Nice job and, welcome to the forum, btw...:)

What exactly will drilling holes in the port do?  Are you saying through the side of the port half way up the port to possibly let more air into the tube?

8 hours ago, MookieStl said:

My two cents (just a little more than actual value) is to try the 4 3/8" port that NY user did. Minimum investment and easily reversible. Give the Klipsch engineers some credit, they did without a tube and they know what they are doing or we wouldn't love their products so much. A little tweak here and there is what makes this hobby fun. Once in place you should know if you're on the right track. Any additional length will have diminishing returns. The bass in the Chorus is supposed to be quick hitting, try to keep it that way.

On 1/27/2019 at 7:05 AM, pzannucci said:

Within reason, extending the ports in the same size box will trade a slight extension in bass for loss of amplitude.  Many times the amplitude can be made up for with proximity to wall or some boundary to balance it out.

 

Trying to point out the pros and cons also in my post.  Shorter port more punch if done correctly, less depth.  Longer port in box designed for short ports, as I said above ^^^^^^ Choose your poison.

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2 hours ago, pzannucci said:

What exactly will drilling holes in the port do?  Are you saying through the side of the port half way up the port to possibly let more air into the tube?

 

I didn't review his post for this response, but what I recall is the expressed notion of "increasing airflow" in the port.  And I take that as a misunderstanding of how ports work.  Sure, you want air to be able to easily get in and out of the port, but it's the mass of the entrained air that matters most.  Different port volume means different air mass, which means different frequency at which it resonates, and that's the major contribution it provides.

 

Putting hole(s) in the side of the tube, in my view, would merely relegate it to a tube the length to the nearest hole to the outside.  Now there may be some way in which the tube could thus act at multiple resonant frequencies, but I think it would not be as strongly a contributor as a single-purpose air mass would be.

 

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3 hours ago, pzannucci said:

What exactly will drilling holes in the port do?  Are you saying through the side of the port half way up the port to possibly let more air into the tube

Just an experimental idea is all. May be right, I may be wrong. Prodding the mind here to think. Toward the end of the port length an idea also. Thanks...

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2 hours ago, billybob said:

Just an experimental idea is all. May be right, I may be wrong. Prodding the mind here to think. Toward the end of the port length an idea also. Thanks...

The port supports a specific resistance and weight of air for the "spring" load against the woofer.  So to reduce that load through holes, reduces the weight and spring effect.  Just for sake of discussion.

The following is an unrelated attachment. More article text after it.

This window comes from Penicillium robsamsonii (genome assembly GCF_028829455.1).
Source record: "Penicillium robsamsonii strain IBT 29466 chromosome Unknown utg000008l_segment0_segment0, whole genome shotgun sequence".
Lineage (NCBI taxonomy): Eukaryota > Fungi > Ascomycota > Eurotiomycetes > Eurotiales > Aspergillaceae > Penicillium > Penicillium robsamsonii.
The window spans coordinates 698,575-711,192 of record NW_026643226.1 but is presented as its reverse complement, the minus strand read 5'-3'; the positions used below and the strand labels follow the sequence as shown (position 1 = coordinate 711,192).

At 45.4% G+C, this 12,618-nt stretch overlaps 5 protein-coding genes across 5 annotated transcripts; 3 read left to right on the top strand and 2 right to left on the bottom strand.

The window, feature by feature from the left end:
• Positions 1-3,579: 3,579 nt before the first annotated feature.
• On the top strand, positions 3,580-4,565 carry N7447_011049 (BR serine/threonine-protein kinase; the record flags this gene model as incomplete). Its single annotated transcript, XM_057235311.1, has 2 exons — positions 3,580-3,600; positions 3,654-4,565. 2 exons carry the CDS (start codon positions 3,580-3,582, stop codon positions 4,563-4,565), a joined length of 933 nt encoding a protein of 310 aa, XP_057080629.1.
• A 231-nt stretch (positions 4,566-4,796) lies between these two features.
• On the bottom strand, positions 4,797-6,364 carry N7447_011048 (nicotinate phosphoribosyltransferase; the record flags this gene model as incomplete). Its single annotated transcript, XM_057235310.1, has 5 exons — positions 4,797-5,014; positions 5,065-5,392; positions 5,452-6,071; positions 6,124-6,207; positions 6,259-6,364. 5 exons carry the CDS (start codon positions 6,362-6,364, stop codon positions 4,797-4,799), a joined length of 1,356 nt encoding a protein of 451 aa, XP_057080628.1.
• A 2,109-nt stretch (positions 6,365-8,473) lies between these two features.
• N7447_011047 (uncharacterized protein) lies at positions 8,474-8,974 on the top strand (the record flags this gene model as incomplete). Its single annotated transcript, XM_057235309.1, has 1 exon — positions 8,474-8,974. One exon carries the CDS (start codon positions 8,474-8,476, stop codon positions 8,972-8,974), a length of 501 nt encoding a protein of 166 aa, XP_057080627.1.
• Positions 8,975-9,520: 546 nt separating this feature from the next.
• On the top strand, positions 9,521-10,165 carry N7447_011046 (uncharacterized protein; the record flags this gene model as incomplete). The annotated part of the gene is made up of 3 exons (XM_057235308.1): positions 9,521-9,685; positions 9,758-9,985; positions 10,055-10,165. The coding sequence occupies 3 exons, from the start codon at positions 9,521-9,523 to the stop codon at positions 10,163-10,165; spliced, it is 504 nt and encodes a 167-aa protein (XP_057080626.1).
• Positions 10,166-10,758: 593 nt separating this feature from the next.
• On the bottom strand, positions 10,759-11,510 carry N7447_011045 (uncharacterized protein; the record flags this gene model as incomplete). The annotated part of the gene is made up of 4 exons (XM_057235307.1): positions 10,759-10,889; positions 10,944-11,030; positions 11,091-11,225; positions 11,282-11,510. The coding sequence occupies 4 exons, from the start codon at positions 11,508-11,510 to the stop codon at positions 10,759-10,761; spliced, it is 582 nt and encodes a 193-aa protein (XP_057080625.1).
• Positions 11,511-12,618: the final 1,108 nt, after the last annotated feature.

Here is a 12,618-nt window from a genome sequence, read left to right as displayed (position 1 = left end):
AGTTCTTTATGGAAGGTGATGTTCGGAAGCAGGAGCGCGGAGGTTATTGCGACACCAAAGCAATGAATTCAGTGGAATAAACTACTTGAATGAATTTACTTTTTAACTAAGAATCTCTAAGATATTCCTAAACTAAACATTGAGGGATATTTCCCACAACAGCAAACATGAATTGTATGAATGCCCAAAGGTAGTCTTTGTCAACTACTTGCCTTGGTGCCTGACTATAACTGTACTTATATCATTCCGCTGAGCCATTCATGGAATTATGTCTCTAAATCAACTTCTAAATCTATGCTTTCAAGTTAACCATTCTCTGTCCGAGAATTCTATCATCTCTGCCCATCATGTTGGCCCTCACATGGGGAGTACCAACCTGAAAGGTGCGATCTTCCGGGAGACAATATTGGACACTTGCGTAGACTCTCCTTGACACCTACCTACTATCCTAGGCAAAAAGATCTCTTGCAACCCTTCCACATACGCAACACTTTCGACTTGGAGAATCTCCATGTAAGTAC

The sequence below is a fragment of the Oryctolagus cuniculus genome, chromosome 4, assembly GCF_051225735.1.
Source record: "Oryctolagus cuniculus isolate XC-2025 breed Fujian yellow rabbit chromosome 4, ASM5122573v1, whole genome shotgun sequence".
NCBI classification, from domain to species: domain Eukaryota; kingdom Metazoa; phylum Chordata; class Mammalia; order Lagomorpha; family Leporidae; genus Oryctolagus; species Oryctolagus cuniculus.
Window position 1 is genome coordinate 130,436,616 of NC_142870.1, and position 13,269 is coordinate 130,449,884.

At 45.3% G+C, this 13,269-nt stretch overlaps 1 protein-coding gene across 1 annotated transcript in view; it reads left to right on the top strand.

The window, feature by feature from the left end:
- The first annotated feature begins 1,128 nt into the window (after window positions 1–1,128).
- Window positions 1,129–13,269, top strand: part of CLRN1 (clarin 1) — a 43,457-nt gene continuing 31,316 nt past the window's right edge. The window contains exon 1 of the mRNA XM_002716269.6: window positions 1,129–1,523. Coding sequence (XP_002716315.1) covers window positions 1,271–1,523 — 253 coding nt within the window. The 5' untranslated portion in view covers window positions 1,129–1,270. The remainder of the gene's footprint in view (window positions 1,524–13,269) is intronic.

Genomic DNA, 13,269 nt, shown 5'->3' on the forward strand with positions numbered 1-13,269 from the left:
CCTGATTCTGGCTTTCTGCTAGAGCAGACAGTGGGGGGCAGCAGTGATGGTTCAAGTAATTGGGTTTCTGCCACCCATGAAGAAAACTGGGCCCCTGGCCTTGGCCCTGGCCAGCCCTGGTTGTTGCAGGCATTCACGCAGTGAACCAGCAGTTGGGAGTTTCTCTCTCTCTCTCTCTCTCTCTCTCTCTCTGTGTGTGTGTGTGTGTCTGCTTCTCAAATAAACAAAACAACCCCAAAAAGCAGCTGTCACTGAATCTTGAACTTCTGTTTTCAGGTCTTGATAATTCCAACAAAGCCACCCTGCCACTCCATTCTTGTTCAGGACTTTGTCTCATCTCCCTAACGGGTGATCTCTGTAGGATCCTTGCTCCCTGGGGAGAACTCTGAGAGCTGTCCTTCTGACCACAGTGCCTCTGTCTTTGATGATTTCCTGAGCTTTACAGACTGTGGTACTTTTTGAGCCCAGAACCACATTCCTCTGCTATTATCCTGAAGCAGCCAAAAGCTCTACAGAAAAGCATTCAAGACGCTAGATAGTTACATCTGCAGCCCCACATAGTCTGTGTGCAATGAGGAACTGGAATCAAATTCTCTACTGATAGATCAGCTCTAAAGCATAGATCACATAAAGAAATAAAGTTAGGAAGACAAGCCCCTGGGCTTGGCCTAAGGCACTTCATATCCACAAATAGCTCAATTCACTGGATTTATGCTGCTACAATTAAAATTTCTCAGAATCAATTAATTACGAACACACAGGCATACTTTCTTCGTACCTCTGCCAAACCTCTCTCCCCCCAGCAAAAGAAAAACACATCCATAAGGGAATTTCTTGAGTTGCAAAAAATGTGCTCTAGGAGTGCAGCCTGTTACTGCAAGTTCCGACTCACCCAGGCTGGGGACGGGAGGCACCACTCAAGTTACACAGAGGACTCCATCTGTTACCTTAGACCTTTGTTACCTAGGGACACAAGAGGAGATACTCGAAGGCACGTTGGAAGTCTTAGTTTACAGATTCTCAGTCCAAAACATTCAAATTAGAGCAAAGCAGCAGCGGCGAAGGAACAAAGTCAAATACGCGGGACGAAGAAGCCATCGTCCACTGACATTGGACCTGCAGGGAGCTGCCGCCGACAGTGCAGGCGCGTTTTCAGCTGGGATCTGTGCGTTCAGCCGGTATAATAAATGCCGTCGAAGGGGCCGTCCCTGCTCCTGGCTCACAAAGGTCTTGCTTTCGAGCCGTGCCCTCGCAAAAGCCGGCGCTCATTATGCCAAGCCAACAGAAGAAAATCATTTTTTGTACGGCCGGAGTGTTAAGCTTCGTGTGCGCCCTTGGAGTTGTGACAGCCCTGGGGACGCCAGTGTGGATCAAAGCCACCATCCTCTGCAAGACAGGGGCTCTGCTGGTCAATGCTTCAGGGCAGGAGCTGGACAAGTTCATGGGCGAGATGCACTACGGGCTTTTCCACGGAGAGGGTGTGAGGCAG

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55 minutes ago, pzannucci said:

The port supports a specific resistance and weight of air for the "spring" load against the woofer.  So to reduce that load through holes, reduces the weight and spring effect.  Just for sake of discussion.

Just for the sake of discussion then, let us just suppose or maybe better pretend that the only way a speaker like this Chorus tuning port had to be in excess of a foot, to derive the frequency sought for. It would cost me nothing but the time and patience to introduce a port with a length that could fit inside without causing unwanted turbulence caused by the compressed air so near the rear of the speaker. Certainly I would experiment with at least one 1/2 inch hole cut through both or a single side of the port material of each. If I did not lose the slam effect, might would proceed farther. Say if because can say, the K-48-E used in the pair I had was not anything, in the way of bass shy, Whether the effect by overcome by moderate to higher volume, I can only imagine. I do know that, as an analogy that perforated or mesh satellite dishes (c-band) were wind resistant up to a certain rated and test mph of direct wind. The peak of their capacity was when exceeded there resistance and the dish appears solid to the wind where, the dish fails. An example is in the Turks & Caicos Islands

where back in the 80's, a local cable dish farm suffered catastrophic los due to a hurricane where the only dish reflector left standing intact

was the wind resistant Paraclipse beyond the rated wind speed.

What does this have to do with speakers? Not really sure except, testing gets you there beyond physics and theory. Once again, just

provoking thought nothing more.

Another idea I suppose is to create a port of a given length and terminate end with a 45 degree, such in the case of PVC but, yes, there

is only so much creativity and real world physics will allow. Thanks for your patience thus far. Thanks.

 

 

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the driver will be the ultimate determining factor as to how low you can tune. You just can't pull numbers out of the air it does not work that way. The woofer drives the vent and you can't tune much lower than the woofer is capable of playing. The vent is used to damp woofer resonance so that frequency (woofer/box resonance) is what you want to tune for, the air in the vent will resonate at the same frequency but in anti phase to the woofer and the air mass in the vent damps or loads the woofer so it cannot tear itself apart at full resonance. Further vents don't much like to be bent. There are lots of books or good sites which explain how to tune a woofer vent and which explain the process, this has been around and well understood for a long time now.

   Have fun experimenting. You will find that when the vent is tuned properly the woofer stops moving and it is the air in the vent which is doing all the work. If your woofer is dancing around you have missed the critical frequency.

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9 hours ago, pzannucci said:

 

Trying to point out the pros and cons also in my post.  Shorter port more punch if done correctly, less depth.  Longer port in box designed for short ports, as I said above ^^^^^^ Choose your poison.

For the record, I was agreeing with you. Klipsch had short ports (or no tube just the 1" depth of the motorboard) for a reason. Tweak away but don't go so far as to lessen the "punch"! For me, that's the fun part.